Pinnacles National Monument to Become National Park
The California landmark will get an upgrade when Obama signs new bill
A new bill in Washington will soon turn Pinnacles National Monument in central California into the 59th National Park.
The Pinnacles National Park Act was approved by the House in July, passed the Senate on Sunday and is now headed to the president’s desk. President Obama’s signature is all that’s needed to make the upgrade official.
The recent bill was sponsored by California Senators Barbara Boxer and Dianne Feinstein, who told the LA Times that they hope the transition will ensure the area "gets the recognition it deserves” and helps boost income from tourism.
Pinnacles, located near Soledad, CA., was designated a national monument by Theodore Roosevelt in 1908. The 26,000-acre area in the Gabilan Mountains is the remnant of an ancient volcanic field. While the volcano has since moved farther north along the San Andreas Fault, it left behind huge rock formations and talus caves created by falling slabs of rock.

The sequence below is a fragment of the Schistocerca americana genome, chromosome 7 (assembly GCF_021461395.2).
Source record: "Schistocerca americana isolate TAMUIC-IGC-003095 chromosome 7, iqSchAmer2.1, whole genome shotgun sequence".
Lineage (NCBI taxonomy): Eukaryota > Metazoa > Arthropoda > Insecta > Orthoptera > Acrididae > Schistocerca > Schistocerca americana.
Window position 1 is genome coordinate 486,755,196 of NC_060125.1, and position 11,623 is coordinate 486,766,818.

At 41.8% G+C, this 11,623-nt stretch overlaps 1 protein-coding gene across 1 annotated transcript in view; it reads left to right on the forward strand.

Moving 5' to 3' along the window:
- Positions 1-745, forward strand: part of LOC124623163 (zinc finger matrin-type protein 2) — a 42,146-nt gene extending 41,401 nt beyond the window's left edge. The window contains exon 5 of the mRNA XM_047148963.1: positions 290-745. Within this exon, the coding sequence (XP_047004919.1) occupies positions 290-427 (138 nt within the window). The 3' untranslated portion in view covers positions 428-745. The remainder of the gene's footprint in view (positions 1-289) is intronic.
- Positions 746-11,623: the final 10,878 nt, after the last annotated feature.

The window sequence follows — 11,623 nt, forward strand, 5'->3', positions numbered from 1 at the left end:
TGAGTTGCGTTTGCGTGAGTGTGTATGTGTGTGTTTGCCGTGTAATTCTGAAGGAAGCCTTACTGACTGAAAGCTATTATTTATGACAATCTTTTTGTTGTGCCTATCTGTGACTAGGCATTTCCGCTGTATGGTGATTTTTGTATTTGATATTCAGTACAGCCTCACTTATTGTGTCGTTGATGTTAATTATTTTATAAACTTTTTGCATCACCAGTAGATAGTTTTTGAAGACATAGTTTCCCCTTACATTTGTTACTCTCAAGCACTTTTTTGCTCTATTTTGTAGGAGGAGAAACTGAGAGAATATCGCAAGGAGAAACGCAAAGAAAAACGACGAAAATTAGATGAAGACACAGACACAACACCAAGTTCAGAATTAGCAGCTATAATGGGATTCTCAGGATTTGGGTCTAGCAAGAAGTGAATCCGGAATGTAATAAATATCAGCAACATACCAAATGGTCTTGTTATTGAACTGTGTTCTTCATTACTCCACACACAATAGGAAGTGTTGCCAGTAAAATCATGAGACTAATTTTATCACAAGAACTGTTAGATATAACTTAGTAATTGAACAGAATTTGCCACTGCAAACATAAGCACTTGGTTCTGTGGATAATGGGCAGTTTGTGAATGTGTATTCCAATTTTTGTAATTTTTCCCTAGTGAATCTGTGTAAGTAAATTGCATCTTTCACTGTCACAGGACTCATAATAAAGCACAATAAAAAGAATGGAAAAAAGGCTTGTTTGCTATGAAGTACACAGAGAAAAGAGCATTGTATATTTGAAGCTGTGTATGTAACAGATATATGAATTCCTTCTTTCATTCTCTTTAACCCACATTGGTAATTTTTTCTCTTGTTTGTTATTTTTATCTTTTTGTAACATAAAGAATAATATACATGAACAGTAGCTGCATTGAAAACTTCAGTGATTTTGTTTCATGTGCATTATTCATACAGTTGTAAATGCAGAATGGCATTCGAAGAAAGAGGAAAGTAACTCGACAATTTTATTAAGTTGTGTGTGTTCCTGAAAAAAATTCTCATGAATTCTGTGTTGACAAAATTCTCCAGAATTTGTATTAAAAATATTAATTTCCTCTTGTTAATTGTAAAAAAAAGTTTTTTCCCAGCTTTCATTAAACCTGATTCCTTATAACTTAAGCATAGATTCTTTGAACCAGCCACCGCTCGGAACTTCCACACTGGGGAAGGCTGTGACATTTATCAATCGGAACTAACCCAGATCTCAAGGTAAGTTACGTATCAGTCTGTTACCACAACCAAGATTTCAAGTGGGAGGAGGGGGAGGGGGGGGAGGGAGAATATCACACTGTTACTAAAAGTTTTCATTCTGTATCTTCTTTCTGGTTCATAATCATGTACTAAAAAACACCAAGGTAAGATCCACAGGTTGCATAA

The area plays a critical role in the recovery of the California condor. The National Park Service has released 32 condors into the park since 2003 and they nest in Pinnacles’ rocky peaks. If the area becomes a national park, it will provide additional protection to the condor’s habitat, as well as to one of California's great outdoor playgrounds. The area is popular with both hikers and climbers.